The Case Against Owning All Dividend-Paying Stocks in Retirement – Kiplinger’s Personal Finance

I host various seminars for retirees. At every seminar, one retiree always raises his or her hand and tells me they recently loaded up on dividend-paying mutual funds and preferred stocks. I shake my head and wish them luck.

I understand the logic but disagree. The last few years bear this out. Since 2016, the Vanguard High Dividend Yield ETF (VYM) – which owns high-dividend-paying stocks – has severely underperformed the broad market as measured by the Vanguard S&P 500 Index fund (VFIAX) (see Figure 1). Dividend investors in VYM gave up a tremendous amount in overall performance and diversification.

For this reason, I tell investors who are in retirement not to take an income-only approach. Instead, consider a core-and-satellite investment strategy like the one I outline below, or tune into our complimentary retirement planning webinar Nov. 16 & 17 to learn more (register here). 

Dividend investing versus the broad market

It’s all about balance. If we go all in on dividend-paying stocks and mutual funds, our dividend income may increase, but at the expense of overall portfolio appreciation and diversification. Figure 1 bears this out. Many technology stocks are not high-dividend-paying stocks and are not in the Vanguard High Dividend Yield ETF. In other words, investors in the high-dividend fund missed the tech run. The S&P 500 index fund grew 70% more versus the high-dividend ETF over the past five years.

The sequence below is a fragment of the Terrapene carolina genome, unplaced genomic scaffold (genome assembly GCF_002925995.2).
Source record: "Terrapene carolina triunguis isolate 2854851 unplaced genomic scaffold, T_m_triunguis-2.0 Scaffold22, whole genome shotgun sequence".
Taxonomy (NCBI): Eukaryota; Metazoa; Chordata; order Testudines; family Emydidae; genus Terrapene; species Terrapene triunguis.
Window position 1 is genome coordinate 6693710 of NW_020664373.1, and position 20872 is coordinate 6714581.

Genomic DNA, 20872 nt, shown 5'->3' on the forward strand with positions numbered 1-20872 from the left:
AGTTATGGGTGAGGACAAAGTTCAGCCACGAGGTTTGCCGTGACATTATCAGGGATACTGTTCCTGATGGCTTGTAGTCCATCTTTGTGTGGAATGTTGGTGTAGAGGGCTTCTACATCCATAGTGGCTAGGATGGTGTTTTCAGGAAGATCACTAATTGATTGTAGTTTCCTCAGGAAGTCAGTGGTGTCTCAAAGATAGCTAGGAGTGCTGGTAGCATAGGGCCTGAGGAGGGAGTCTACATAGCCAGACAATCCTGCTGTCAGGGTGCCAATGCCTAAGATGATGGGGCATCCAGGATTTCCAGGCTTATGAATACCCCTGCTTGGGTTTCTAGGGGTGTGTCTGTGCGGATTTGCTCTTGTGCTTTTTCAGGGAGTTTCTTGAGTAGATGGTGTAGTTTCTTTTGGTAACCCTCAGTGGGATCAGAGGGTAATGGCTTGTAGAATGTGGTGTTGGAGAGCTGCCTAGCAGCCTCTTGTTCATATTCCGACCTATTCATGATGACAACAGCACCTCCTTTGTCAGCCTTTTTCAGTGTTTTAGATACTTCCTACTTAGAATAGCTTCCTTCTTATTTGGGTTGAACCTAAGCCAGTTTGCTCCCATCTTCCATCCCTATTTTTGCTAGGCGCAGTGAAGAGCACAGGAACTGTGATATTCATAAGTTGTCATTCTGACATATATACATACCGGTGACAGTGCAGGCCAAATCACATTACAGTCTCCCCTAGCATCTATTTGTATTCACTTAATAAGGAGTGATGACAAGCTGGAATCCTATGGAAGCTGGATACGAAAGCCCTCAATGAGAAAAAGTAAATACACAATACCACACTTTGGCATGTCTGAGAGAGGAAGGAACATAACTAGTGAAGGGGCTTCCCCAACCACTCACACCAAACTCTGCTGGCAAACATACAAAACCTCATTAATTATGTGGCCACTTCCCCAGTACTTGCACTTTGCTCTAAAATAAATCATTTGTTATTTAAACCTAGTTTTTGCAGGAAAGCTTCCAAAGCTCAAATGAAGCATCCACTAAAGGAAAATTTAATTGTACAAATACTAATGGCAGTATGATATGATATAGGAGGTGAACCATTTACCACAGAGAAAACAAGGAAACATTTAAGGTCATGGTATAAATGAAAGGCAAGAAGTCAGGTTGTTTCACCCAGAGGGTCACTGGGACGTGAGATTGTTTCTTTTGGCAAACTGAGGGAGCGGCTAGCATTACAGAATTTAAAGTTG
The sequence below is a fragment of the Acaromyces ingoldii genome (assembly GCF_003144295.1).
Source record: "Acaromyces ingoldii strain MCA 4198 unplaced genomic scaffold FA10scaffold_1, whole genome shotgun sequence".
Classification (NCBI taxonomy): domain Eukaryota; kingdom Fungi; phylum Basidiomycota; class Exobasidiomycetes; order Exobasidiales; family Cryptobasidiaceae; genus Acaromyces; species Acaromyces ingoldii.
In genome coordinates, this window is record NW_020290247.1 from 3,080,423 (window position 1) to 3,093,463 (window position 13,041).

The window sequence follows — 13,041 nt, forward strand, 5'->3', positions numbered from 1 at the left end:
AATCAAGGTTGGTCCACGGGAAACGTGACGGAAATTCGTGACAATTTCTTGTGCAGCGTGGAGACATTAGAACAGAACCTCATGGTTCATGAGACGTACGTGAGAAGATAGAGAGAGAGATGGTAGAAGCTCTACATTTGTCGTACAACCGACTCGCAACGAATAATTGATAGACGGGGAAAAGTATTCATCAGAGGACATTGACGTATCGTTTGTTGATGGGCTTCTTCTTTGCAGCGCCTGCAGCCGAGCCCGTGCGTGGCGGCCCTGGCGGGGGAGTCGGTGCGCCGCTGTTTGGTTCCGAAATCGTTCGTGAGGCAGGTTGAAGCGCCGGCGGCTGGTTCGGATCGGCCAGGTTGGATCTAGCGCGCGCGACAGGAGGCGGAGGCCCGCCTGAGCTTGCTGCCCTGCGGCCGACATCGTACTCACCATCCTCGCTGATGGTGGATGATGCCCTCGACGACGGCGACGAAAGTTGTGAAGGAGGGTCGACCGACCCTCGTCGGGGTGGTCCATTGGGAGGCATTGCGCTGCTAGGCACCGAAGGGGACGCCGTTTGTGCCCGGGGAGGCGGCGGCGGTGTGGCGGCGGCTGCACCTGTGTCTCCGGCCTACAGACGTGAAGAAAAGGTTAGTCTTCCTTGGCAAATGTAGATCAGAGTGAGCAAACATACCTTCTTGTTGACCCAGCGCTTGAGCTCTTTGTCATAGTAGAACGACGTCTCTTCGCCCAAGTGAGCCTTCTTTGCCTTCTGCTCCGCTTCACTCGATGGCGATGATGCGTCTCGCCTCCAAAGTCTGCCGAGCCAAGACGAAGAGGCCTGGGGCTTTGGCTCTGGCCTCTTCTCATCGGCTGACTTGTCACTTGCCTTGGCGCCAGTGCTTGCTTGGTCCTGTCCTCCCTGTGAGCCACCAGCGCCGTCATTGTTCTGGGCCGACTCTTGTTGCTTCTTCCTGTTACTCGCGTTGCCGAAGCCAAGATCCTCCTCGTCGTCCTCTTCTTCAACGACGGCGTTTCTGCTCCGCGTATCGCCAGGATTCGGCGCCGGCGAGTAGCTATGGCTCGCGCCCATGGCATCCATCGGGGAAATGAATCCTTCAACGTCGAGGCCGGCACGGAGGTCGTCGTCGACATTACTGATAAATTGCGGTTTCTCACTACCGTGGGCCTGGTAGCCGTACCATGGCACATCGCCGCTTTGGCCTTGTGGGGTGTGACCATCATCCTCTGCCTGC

Dividend mutual funds lack diversification

Many dividend-focused mutual funds and ETFs own a greater proportion of bank, energy and utility companies than the index. The Vanguard High Dividend Yield ETF (VYM), as of  Sept. 30, 2021, had  about 1.5 times more in in financial service companies and roughly three times as much in energy and utility companies as the Vanguard S&P 500 Index (see Figure 2). The high dividend ETF also owns significantly less in tech: 9.67% versus 24.65%.

This is no surprise since banks, utility and energy stocks usually have higher dividends than tech stocks. However, since 2016 those bank and energy stocks did not perform as well as tech stocks. This year is a little different as energy stocks have soared.

The key is to be aware that owning dividend-paying mutual funds can lead to a portfolio that tilts  heavily to three sectors of the economy. As a result, the performance can vary significantly from the broad benchmark and rely heavily on the health of banks, energy and utility companies. Granted, the S&P 500 Index owns a significant amount of tech right …….


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